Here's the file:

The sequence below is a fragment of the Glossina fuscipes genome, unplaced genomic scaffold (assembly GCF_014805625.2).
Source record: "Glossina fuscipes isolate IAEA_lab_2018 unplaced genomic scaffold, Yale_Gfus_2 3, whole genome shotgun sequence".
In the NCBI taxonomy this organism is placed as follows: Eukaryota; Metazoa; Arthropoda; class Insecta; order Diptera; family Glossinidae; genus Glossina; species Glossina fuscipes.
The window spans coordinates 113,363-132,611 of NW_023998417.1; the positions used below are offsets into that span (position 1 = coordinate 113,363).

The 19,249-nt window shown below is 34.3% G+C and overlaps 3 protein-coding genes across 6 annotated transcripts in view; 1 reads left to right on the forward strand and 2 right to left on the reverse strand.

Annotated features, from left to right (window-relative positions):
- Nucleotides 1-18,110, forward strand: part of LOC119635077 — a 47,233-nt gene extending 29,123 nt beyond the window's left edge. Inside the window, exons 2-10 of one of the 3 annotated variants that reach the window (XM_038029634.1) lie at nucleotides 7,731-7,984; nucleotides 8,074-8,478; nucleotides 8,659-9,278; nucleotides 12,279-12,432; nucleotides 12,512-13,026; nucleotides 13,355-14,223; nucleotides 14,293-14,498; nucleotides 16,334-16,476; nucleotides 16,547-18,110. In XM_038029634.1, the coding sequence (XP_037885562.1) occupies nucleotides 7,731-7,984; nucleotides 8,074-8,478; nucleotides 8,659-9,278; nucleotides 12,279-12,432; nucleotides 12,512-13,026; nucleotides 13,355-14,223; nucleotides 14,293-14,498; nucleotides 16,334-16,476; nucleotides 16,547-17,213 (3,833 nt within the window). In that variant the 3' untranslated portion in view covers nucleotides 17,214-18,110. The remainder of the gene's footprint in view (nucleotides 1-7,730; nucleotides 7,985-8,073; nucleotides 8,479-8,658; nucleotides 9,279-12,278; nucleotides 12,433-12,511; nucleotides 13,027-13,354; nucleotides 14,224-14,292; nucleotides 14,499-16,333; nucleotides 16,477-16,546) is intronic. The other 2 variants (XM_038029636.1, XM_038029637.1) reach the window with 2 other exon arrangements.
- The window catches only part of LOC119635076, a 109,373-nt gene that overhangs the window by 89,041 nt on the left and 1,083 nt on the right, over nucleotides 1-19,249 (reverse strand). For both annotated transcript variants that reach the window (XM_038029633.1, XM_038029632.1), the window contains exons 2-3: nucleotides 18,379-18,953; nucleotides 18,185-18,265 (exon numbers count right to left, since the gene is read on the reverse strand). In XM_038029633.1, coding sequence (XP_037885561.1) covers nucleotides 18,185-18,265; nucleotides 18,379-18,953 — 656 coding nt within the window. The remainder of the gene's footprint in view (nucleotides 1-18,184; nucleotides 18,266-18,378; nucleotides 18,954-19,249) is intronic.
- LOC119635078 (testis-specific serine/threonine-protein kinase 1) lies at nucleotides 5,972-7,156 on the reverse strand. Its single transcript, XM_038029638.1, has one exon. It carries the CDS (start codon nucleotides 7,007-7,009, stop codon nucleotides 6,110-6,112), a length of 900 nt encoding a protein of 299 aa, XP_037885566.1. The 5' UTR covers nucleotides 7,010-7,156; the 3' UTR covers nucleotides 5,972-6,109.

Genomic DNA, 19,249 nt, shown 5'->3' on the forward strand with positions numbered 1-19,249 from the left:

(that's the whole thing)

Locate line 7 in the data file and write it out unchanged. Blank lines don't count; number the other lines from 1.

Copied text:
- Nucleotides 1-18,110, forward strand: part of LOC119635077 — a 47,233-nt gene extending 29,123 nt beyond the window's left edge. Inside the window, exons 2-10 of one of the 3 annotated variants that reach the window (XM_038029634.1) lie at nucleotides 7,731-7,984; nucleotides 8,074-8,478; nucleotides 8,659-9,278; nucleotides 12,279-12,432; nucleotides 12,512-13,026; nucleotides 13,355-14,223; nucleotides 14,293-14,498; nucleotides 16,334-16,476; nucleotides 16,547-18,110. In XM_038029634.1, the coding sequence (XP_037885562.1) occupies nucleotides 7,731-7,984; nucleotides 8,074-8,478; nucleotides 8,659-9,278; nucleotides 12,279-12,432; nucleotides 12,512-13,026; nucleotides 13,355-14,223; nucleotides 14,293-14,498; nucleotides 16,334-16,476; nucleotides 16,547-17,213 (3,833 nt within the window). In that variant the 3' untranslated portion in view covers nucleotides 17,214-18,110. The remainder of the gene's footprint in view (nucleotides 1-7,730; nucleotides 7,985-8,073; nucleotides 8,479-8,658; nucleotides 9,279-12,278; nucleotides 12,433-12,511; nucleotides 13,027-13,354; nucleotides 14,224-14,292; nucleotides 14,499-16,333; nucleotides 16,477-16,546) is intronic. The other 2 variants (XM_038029636.1, XM_038029637.1) reach the window with 2 other exon arrangements.